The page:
The Cleantech Open, the world’s largest accelerator for clean technology start ups, hosted a regional networking event last week to discuss the challenges and opportunities for investors and entrepreneurs to do business with Lawrence Livermore and Sandia national laboratories.
The event at the Livermore Valley Open Campus (LVOC), which is a joint initiative between both labs, drew an audience of 121 that included the private sector, lab researchers and economic development administrators. It consisted of two panel discussions on moving lab technologies to the market place, followed by a networking session.
Both laboratories, which cosponsored the event with the i-GATE Innovation Hub, have clean energy technologies for which they would like to find commercial partners to develop further.
About the photos: U.S. Rep. Eric Swalwell gave opening remarks at the event. He said clean technology is important for region’s economy and that more partnerships should be formed between the public and private sectors.
The panel Discussion members are, from left: Brandon Cardwell, VP of i-GATE Innovation Hub, Brian Steel, cop direct of Cleatech to Market program, Rob Lamkin of Cool Earth Solar, Andy McIlroy, Sandia’s senior manager of the Livermore Valley Open Campus, and Betsy Cantwell, director of Economic Development at LLNL.
The most recent NNSA quarterly summary of experiments conducted as part of its science-based stockpile stewardship program is now available here.
The quarterly summary prepared by NNSA’s Office of Defense Programs provides descriptions of key NNSA facilities that conduct stockpile stewardship experiments. These include some of the most sophisticated scientific research facilities in the world including, the Dual Axis Radiographic Hydrodynamic Test (DARHT) facility at Los Alamos National Laboratory, National Ignition Facility (NIF) at Lawrence Livermore National Laboratory, and the Z machine at Sandia National Laboratories. The summary also provides the number of experiments performed at each facility during each quarter of the fiscal year.
The U.S. Stockpile Stewardship Program is a robust program of scientific inquiry used to sustain and assess the nuclear weapons stockpile without the use of underground nuclear tests. The experiments carried out within the program are used in combination with complex computational models and NNSA’s Advanced Simulation and Computing (ASC) Program to assess the safety, security and effectiveness of the stockpile. An extraordinary set of science, technology and engineering (ST&E) facilities have been established in support of the stockpile stewardship program.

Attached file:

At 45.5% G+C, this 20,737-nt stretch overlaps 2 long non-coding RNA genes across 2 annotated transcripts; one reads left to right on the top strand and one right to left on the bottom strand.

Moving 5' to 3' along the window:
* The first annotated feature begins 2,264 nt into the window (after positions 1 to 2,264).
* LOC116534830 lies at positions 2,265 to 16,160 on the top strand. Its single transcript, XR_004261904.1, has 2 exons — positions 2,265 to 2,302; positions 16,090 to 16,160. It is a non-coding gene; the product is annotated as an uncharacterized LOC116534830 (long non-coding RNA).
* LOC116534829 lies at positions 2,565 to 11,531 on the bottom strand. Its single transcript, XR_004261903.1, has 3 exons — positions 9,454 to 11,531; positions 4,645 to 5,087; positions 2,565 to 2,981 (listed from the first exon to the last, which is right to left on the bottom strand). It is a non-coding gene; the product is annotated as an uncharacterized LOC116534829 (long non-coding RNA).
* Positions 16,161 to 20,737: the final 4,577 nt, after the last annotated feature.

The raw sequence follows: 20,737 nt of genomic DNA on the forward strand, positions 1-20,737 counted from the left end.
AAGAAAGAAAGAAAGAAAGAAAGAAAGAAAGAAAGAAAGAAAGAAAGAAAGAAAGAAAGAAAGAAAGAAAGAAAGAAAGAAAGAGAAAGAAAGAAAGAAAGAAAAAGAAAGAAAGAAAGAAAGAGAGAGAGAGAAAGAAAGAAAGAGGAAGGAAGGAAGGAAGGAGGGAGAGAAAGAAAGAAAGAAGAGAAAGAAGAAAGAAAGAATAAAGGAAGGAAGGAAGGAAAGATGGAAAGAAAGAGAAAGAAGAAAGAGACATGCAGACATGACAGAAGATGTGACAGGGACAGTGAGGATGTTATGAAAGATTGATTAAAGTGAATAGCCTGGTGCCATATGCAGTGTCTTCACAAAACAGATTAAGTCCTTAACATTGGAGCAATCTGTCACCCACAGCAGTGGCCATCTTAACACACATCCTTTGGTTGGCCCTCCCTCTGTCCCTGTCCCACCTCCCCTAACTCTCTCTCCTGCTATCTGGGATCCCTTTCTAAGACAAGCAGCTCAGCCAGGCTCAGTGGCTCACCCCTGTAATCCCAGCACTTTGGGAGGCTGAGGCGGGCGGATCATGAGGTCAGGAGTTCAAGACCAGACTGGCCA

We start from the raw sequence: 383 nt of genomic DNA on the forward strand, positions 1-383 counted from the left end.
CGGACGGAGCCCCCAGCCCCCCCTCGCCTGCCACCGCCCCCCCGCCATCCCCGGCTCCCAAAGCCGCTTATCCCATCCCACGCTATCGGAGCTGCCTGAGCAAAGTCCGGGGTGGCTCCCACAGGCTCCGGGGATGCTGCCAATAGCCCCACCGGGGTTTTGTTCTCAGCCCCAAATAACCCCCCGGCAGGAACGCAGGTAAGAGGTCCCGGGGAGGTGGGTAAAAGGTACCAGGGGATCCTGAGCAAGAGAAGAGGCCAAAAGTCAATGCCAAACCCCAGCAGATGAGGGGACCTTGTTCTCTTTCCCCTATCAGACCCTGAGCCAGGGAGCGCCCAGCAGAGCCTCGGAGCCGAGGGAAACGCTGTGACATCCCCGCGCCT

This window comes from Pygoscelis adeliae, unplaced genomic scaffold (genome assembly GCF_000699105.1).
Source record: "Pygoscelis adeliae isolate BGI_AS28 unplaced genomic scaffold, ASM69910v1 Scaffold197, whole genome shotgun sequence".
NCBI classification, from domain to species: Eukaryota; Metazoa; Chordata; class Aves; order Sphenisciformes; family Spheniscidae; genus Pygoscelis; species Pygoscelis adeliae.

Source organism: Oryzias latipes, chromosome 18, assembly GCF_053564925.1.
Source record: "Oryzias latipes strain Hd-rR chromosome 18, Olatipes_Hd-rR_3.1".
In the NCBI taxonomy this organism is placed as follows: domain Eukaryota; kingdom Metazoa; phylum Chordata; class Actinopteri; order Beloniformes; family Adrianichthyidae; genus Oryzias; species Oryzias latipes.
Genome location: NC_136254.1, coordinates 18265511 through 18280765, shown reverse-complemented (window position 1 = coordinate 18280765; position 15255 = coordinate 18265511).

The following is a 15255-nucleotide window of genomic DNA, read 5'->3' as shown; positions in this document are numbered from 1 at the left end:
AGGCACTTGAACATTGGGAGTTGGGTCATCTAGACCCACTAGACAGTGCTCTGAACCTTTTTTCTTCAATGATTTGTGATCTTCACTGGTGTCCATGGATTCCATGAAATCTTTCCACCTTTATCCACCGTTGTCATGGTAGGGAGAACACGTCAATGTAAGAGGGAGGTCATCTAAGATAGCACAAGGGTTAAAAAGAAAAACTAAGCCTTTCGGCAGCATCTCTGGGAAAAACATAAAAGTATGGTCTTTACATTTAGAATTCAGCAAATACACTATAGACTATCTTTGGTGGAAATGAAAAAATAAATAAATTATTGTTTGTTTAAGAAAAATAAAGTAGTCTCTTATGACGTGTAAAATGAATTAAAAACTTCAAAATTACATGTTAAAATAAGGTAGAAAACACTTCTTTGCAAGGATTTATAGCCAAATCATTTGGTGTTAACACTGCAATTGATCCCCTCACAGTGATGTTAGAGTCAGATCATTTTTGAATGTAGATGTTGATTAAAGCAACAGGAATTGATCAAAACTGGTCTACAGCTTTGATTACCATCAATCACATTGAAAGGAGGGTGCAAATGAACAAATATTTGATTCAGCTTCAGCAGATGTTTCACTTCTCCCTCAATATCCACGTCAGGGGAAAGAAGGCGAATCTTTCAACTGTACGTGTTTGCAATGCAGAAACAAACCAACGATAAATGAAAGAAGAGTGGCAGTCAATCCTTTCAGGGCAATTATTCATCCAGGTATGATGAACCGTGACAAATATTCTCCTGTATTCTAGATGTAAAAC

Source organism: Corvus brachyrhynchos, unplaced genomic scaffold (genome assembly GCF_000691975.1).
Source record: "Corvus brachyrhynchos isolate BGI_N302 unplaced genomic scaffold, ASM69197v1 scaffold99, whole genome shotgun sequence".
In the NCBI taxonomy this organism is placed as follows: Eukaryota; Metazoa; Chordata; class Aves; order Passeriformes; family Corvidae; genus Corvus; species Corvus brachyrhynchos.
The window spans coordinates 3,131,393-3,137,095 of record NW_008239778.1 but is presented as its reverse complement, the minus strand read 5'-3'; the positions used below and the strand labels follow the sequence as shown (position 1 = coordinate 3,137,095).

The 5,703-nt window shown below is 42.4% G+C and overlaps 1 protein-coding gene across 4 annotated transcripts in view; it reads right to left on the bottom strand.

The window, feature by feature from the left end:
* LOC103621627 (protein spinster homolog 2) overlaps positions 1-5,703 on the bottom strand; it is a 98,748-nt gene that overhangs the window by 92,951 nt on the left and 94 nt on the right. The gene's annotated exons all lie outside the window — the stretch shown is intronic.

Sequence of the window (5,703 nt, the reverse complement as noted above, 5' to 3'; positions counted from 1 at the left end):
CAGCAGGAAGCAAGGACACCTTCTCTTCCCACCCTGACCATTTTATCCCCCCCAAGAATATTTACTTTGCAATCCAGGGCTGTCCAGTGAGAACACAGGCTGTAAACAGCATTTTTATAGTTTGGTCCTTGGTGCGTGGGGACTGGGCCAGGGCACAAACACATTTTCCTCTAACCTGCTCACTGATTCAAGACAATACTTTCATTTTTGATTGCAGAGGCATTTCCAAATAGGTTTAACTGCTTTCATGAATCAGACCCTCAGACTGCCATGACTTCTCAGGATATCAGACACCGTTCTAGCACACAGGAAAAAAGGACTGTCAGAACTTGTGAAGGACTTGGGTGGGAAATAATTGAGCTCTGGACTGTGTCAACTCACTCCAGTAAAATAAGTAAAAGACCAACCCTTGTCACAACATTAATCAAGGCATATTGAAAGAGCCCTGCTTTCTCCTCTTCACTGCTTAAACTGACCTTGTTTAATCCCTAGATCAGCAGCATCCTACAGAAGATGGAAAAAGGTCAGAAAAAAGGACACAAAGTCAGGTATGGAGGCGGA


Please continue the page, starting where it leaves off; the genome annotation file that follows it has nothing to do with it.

The National Security Campus culminated its Diversity Among Us-themed celebration with a special guest speaker on March 13. Dr. Andres Sayles, DOE Principal Deputy Director of the Office of Economic Impact and Diversity, spoke to employees about inclusion and fostering mentorships. He praised employees’ passion for encouraging STEM education and volunteering in the classroom.
Dr. Sayles joined the Office of Economic Impact and Diversity in September 2013. In his role, Sayles supports initiatives that ensure underrepresented communities and minority businesses fully participate in DOE programs and are favorably impacted by energy policies. Prior to his current assignment, Dr. Sayles was the Director of Diversity Strategy and Implementation for the U.S. Army, where he developed and led implementation of strategic plans that sustained the Army as a national leader in diversity and supported the Army’s 1.3 million soldiers and civilians who serve our country.
Elaine Bunn, Deputy Assistant Secretary of Defense for Nuclear and Missile Defense Policy (DASD/NMD), today spoke at NNSA about her experiences across the nuclear enterprise. The talk was part of ongoing lectures hosted by Brig. Gen. James C. Dawkins, NNSA Principal Assistant Deputy Administrator for Military Application. Today’s talk was co-hosted by Project on Nuclear Issues (PONI).
Bunn directs the offices of the Under Secretary for Policy that develops and reviews Departmental and National policies for nuclear and missile defense capabilities. These responsibilities include defining requirements for future capabilities, reviewing and adjusting operational planning, and leading discussions to develop strategies and options with allies and friends as well as international cooperation or agreements in the areas of nuclear forces, global strike and missile defense.
She has also served as a Distinguished Research Fellow in the Center for Strategic Research at National Defense University’s Institute for National Strategic Studies and as a senior executive in the Office of the Secretary of Defense, where she worked for 20 years in international security policy.